The more people involved in flying the airplane, or moving the surgeon's scalpel during a brain operation, the worse off we are. But this is not true in journalism. It benefits from participation, as with Investigate your MP's expenses, also called crowd sourcing, or this invitation from the Los Angeles Times: share public documents. A far simpler example is sources. If sources won't participate, there often is no story. Witnesses contribute when they pull out their cameras and record what is happening in front of them. The news system is stronger for it...What I Think I Know About Journalism (via Memex 1.1)
To feel informed, we also need background knowledge, a framework into which the relevant facts can be put. Or, as I put it in 2008, "There are some stories--and the mortgage crisis is a great example--where until I grasp the whole I am unable to make sense of any part. Not only am I not a customer for news reports prior to that moment, but the very frequency of the updates alienates me from the providers of those updates because the news stream is adding daily to my feeling of being ill-informed, overwhelmed, out of the loop."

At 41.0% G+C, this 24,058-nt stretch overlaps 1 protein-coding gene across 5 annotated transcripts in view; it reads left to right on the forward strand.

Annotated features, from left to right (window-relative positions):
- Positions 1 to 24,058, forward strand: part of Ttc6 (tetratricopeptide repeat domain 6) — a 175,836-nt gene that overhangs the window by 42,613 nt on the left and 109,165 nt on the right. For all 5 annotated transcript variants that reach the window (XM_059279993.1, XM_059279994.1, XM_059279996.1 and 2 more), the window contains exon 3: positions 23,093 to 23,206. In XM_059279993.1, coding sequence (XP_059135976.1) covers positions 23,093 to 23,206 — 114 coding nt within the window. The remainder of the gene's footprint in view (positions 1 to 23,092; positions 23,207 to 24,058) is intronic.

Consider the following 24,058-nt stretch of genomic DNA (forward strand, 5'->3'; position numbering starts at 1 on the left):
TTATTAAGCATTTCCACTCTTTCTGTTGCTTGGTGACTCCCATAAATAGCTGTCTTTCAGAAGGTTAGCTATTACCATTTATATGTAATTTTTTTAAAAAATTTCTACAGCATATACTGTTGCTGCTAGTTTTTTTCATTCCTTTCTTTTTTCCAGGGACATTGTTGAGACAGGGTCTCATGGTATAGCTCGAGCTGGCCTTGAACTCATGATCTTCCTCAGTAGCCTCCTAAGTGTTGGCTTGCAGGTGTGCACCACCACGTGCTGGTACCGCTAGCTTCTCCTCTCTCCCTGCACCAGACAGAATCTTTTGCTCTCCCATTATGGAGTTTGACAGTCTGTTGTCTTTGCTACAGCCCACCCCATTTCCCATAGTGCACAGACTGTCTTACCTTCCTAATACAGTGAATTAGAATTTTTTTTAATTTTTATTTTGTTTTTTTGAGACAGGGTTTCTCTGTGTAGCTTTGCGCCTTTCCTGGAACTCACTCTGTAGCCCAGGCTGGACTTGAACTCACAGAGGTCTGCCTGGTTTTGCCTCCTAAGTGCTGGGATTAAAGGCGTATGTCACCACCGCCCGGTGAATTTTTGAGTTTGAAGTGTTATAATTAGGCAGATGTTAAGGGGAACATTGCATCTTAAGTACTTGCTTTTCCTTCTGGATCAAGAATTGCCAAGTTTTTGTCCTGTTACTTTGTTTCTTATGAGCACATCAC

I write books. My latest is a YA science fiction novel called Homeland (it's the sequel to Little Brother). More books: Rapture of the Nerds (a novel, with Charlie Stross); With a Little Help (short stories); and The Great Big Beautiful Tomorrow (novella and nonfic). I speak all over the place and I tweet and tumble, too.